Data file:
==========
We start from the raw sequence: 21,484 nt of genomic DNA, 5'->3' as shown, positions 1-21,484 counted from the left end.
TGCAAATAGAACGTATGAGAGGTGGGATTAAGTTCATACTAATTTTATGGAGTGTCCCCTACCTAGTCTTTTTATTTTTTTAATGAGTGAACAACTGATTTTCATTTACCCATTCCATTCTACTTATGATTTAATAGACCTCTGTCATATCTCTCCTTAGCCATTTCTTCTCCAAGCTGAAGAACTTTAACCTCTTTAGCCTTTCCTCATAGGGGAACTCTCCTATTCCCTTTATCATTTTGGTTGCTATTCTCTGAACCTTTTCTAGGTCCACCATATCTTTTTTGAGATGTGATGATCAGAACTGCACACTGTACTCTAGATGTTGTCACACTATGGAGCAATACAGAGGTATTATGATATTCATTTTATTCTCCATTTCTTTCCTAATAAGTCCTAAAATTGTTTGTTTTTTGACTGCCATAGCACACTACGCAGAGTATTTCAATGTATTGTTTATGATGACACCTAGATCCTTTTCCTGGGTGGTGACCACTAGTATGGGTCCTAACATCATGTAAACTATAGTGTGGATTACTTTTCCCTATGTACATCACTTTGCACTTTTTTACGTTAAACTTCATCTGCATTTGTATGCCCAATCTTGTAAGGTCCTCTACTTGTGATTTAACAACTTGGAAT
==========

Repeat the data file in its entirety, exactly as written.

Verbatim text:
We start from the raw sequence: 21,484 nt of genomic DNA, 5'->3' as shown, positions 1-21,484 counted from the left end.
TGCAAATAGAACGTATGAGAGGTGGGATTAAGTTCATACTAATTTTATGGAGTGTCCCCTACCTAGTCTTTTTATTTTTTTAATGAGTGAACAACTGATTTTCATTTACCCATTCCATTCTACTTATGATTTAATAGACCTCTGTCATATCTCTCCTTAGCCATTTCTTCTCCAAGCTGAAGAACTTTAACCTCTTTAGCCTTTCCTCATAGGGGAACTCTCCTATTCCCTTTATCATTTTGGTTGCTATTCTCTGAACCTTTTCTAGGTCCACCATATCTTTTTTGAGATGTGATGATCAGAACTGCACACTGTACTCTAGATGTTGTCACACTATGGAGCAATACAGAGGTATTATGATATTCATTTTATTCTCCATTTCTTTCCTAATAAGTCCTAAAATTGTTTGTTTTTTGACTGCCATAGCACACTACGCAGAGTATTTCAATGTATTGTTTATGATGACACCTAGATCCTTTTCCTGGGTGGTGACCACTAGTATGGGTCCTAACATCATGTAAACTATAGTGTGGATTACTTTTCCCTATGTACATCACTTTGCACTTTTTTACGTTAAACTTCATCTGCATTTGTATGCCCAATCTTGTAAGGTCCTCTACTTGTGATTTAACAACTTGGAAT